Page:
This post is an expanded form of a lecture I gave at Mediterranean Opera Studio in Greve (Chianti), Italy 26 August, 2015.
Yesterday I attended Vlaamse Opera’s Klassiek in de Stad, an outdoor concert the opera company gives every year to introduce the coming season’s repertoire. It’s a lighthearted, fun time with a comedian Emcee. It also serves to introduce the young artists to the public, as well as a few of the guest artists performing lead roles. At one point a young bass-baritone was interviewed onstage before the 2 or 3 thousand attendees and was asked: “How have you found Antwerp?” His demeanor was charming but inelegant as one might expect from a green singer … and exceedingly truthful. “It’s fine. I just hope the public likes me.”
A Path to Pleasing
At the heart of his brief and all-too-truthful answer lies the conundrum so many singers face. In the beginning of our public performing, we operate from a place of extreme need to be liked. If there is one character facet/flaw I have witnessed among my fellow performers it is this need. So many of our motives stem from it. We do our best to cover up this ‘weakness’ but it is there, always present behind the eyes in 90% of the performers you work with. Whether it be the tenor who practises too many high notes in his dressing room with the door slightly ajar, or the soprano ingratiating herself to the conductor so she may in the end get her way and have things as she wants them, or some other singer who prostitutes themselves for advancement, the motive is readily seen. To the initiate that motive is often: “I need your approval”. To the veteran, the additional qualifier begins to surface: “… so I may make choices that benefit my personal artistic vision and vocal necessities..”
The path that brings you to setting foot on stage is a dangerously needy one: to please others. To make your parents proud. To gain a grandparent’s nickel if you were heard singing boisterously in church. To make up for being the chubby one who couldn’t throw a ball well. But you know you must diminish these voices, this need to be liked, and embrace the higher calling: to be an instrument that shows in some small way the human condition and motivates contemplation and change. To bless others. You have your agenda and it must be fully served without reservation. Those voices, those impulses to please will deny you every chance they get to serve your master: your artistry and your voice.
There are at any given moment incredibly challenging facets of your job to balance. If it is accurate that most of our motives were borne from a need to be liked, we have already given up a certain amount of our personal power. As singers, we are people given to our emotions, our impulses to express, our clamor for attention. We need to sing. We don’t simply sing in the shower. We need to sing for Others. And gaining Other’s approval is a narcotic, a seductive force in your career. The chances to please, to pacify and placate forces outside yourself by simply giving in will be multitudinous.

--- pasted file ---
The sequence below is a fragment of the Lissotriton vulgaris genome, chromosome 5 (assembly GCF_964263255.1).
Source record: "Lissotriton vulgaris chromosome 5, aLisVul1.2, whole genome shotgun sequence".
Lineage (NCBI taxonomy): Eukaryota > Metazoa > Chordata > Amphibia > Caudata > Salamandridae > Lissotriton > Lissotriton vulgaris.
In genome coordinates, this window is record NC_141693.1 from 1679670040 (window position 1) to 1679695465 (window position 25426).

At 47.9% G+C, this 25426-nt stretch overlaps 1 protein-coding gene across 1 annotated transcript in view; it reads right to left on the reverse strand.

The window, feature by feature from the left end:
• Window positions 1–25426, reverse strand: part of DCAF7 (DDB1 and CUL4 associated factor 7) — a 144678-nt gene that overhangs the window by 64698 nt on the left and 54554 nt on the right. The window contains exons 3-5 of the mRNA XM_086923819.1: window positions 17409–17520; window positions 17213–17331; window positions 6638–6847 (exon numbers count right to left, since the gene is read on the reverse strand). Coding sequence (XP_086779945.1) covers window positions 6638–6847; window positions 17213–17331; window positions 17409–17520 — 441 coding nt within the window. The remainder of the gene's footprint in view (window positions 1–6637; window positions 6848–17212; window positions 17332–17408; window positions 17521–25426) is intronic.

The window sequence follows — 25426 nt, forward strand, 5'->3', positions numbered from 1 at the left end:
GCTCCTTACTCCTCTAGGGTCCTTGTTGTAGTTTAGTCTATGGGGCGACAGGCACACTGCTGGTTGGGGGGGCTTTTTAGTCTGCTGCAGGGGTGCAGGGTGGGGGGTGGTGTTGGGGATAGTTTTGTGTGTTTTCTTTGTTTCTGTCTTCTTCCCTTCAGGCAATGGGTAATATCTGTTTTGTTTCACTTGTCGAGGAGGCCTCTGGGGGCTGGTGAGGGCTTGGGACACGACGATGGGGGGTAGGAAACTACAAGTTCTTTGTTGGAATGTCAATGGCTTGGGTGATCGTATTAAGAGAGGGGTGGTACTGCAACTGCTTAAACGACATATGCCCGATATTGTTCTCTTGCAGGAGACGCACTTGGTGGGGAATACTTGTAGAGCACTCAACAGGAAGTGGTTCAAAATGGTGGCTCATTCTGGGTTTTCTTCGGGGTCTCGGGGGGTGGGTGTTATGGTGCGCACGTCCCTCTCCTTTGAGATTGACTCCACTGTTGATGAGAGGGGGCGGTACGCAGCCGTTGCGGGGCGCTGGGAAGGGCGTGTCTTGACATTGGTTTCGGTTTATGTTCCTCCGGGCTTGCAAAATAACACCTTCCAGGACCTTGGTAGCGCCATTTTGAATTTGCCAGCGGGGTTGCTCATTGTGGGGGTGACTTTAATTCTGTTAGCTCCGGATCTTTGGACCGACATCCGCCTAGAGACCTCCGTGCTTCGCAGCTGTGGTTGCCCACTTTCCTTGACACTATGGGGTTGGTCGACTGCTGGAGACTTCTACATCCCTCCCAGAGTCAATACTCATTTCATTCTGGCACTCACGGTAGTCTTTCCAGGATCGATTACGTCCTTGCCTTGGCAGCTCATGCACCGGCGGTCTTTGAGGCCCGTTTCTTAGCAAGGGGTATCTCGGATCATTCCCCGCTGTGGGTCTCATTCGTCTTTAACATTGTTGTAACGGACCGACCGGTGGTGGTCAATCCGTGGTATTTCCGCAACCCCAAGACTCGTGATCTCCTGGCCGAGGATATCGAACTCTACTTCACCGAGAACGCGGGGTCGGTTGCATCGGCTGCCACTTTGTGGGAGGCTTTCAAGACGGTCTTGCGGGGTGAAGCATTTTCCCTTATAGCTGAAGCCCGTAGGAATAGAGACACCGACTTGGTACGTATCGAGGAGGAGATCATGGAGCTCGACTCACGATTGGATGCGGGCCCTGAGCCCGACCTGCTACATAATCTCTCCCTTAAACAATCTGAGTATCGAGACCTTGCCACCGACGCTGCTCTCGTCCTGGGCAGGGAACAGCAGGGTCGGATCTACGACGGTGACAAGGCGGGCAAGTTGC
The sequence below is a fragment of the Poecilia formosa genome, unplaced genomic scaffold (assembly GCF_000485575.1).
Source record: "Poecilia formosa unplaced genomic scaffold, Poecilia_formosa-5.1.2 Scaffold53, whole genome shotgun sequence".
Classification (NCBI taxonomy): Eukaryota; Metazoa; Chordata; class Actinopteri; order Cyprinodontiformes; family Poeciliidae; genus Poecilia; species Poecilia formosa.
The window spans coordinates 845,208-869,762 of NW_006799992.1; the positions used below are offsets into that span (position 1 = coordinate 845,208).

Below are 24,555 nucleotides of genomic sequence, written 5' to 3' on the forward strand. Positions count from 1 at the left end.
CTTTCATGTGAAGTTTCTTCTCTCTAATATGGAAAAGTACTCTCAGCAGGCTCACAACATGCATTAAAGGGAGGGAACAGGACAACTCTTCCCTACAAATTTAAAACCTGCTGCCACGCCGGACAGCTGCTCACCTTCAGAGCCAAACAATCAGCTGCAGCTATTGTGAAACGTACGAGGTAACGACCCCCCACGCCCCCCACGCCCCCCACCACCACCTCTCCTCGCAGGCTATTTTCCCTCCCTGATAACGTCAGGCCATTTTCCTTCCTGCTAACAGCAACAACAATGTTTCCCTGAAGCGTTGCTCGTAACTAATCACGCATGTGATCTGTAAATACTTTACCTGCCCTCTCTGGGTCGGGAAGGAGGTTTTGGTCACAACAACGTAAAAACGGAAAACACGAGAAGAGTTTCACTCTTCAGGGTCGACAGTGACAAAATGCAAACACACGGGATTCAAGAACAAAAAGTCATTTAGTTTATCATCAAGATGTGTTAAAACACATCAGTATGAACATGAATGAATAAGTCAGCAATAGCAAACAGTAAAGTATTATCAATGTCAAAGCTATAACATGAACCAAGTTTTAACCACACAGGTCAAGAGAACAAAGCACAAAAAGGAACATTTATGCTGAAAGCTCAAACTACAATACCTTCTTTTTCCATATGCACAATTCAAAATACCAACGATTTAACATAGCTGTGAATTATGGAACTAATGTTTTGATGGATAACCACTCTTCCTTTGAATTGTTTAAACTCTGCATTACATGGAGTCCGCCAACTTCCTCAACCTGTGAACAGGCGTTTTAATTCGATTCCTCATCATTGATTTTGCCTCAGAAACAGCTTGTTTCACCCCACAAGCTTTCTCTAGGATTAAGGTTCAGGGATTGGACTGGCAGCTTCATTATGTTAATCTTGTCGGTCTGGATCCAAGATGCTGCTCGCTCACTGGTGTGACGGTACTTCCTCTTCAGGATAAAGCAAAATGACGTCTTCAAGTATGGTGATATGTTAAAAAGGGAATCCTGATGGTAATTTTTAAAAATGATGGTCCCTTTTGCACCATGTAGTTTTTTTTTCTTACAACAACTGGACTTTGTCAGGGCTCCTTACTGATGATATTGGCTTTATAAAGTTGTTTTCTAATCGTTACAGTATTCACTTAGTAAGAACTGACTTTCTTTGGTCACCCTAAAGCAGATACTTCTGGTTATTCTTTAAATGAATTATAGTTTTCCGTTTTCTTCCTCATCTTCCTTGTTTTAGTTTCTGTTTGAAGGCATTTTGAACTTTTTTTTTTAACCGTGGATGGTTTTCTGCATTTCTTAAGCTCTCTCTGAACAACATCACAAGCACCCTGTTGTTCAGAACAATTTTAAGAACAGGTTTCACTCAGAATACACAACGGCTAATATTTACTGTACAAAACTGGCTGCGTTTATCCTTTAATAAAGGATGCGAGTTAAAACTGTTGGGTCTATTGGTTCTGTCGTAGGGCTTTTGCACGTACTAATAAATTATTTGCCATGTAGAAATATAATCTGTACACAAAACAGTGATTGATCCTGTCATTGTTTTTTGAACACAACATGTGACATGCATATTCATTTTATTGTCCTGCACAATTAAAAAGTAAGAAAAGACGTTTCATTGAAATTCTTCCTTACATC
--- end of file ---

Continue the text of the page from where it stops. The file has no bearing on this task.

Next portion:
Real World Fallout
Fast forward to your career. Not the young artist program (YAP) portion. The mainstage singing title role part. At Verona. Or Munich. Or the Met. The pressure to be the next singer everyone is waiting for and to achieve your best is understandably high. Except you’re making your debut under extreme and adverse circumstances. You’re replacing someone who is sick and cancelled and you’ve been called in the 11th hour. Never mind you are 10 time zones away. You need to show up at your best in 12 hours well rested and ready to kill it.
You are in a new production with opera’s most progressive director at the helm. The director’s first concern is not about your level of singing per se. He cares about the intensity of performance and commitment you bring to the table. You find yourself accepting and even embracing physically daunting suggestions because the environment is one of exploration and the exhilarating appeal of self-exposure. As a collaborator and a singer in today’s market, do you show willingness to push boundaries? Do you self-protect? Do you let go of your vocal identity and vocal technique building blocks? Do you give in to well-meaning suggestions that go against a personal philosophy of “more is less.” More actually is more, bigger, badder, bolder, fuller? This is your crucial time, where people are genuinely excited by what you can bring to the table. Why NOT do everything you are asked required to do? The general director is sitting over there in the corner, inspecting everything you’re doing. Will you bend and acquiesce or will you risk being labeled difficult because you say “No.”